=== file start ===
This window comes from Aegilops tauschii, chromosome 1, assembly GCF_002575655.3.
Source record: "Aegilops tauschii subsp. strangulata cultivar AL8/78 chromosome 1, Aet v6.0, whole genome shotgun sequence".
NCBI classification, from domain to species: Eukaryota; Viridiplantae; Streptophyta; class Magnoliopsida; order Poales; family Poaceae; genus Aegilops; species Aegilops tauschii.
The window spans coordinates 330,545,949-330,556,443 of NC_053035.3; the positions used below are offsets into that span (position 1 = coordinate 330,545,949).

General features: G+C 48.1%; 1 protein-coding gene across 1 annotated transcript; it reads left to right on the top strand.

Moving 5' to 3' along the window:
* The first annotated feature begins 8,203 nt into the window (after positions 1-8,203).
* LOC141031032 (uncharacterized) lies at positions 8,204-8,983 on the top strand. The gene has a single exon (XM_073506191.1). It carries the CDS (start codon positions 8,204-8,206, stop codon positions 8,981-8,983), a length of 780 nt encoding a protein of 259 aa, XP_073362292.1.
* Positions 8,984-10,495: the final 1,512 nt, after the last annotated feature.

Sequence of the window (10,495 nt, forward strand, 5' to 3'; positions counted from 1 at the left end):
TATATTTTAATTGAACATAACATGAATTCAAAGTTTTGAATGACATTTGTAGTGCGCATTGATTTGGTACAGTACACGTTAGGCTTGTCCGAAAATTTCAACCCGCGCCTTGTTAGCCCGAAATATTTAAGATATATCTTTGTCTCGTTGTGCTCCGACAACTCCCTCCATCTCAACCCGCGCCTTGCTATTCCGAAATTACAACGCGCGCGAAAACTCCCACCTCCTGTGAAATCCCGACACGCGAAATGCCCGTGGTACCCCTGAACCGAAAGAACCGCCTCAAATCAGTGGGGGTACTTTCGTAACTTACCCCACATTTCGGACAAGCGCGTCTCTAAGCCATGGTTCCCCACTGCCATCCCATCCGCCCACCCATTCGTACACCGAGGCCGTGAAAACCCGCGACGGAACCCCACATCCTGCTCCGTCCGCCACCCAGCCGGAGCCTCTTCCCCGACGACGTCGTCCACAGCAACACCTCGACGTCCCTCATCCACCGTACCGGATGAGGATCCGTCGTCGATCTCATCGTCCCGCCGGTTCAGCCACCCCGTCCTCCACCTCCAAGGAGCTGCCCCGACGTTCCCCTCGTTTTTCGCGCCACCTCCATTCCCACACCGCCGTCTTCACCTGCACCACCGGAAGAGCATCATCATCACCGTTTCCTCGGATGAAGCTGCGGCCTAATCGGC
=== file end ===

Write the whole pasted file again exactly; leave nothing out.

This window comes from Aegilops tauschii, chromosome 1, assembly GCF_002575655.3.
Source record: "Aegilops tauschii subsp. strangulata cultivar AL8/78 chromosome 1, Aet v6.0, whole genome shotgun sequence".
NCBI classification, from domain to species: Eukaryota; Viridiplantae; Streptophyta; class Magnoliopsida; order Poales; family Poaceae; genus Aegilops; species Aegilops tauschii.
The window spans coordinates 330,545,949-330,556,443 of NC_053035.3; the positions used below are offsets into that span (position 1 = coordinate 330,545,949).

General features: G+C 48.1%; 1 protein-coding gene across 1 annotated transcript; it reads left to right on the top strand.

Moving 5' to 3' along the window:
* The first annotated feature begins 8,203 nt into the window (after positions 1-8,203).
* LOC141031032 (uncharacterized) lies at positions 8,204-8,983 on the top strand. The gene has a single exon (XM_073506191.1). It carries the CDS (start codon positions 8,204-8,206, stop codon positions 8,981-8,983), a length of 780 nt encoding a protein of 259 aa, XP_073362292.1.
* Positions 8,984-10,495: the final 1,512 nt, after the last annotated feature.

Sequence of the window (10,495 nt, forward strand, 5' to 3'; positions counted from 1 at the left end):
TATATTTTAATTGAACATAACATGAATTCAAAGTTTTGAATGACATTTGTAGTGCGCATTGATTTGGTACAGTACACGTTAGGCTTGTCCGAAAATTTCAACCCGCGCCTTGTTAGCCCGAAATATTTAAGATATATCTTTGTCTCGTTGTGCTCCGACAACTCCCTCCATCTCAACCCGCGCCTTGCTATTCCGAAATTACAACGCGCGCGAAAACTCCCACCTCCTGTGAAATCCCGACACGCGAAATGCCCGTGGTACCCCTGAACCGAAAGAACCGCCTCAAATCAGTGGGGGTACTTTCGTAACTTACCCCACATTTCGGACAAGCGCGTCTCTAAGCCATGGTTCCCCACTGCCATCCCATCCGCCCACCCATTCGTACACCGAGGCCGTGAAAACCCGCGACGGAACCCCACATCCTGCTCCGTCCGCCACCCAGCCGGAGCCTCTTCCCCGACGACGTCGTCCACAGCAACACCTCGACGTCCCTCATCCACCGTACCGGATGAGGATCCGTCGTCGATCTCATCGTCCCGCCGGTTCAGCCACCCCGTCCTCCACCTCCAAGGAGCTGCCCCGACGTTCCCCTCGTTTTTCGCGCCACCTCCATTCCCACACCGCCGTCTTCACCTGCACCACCGGAAGAGCATCATCATCACCGTTTCCTCGGATGAAGCTGCGGCCTAATCGGC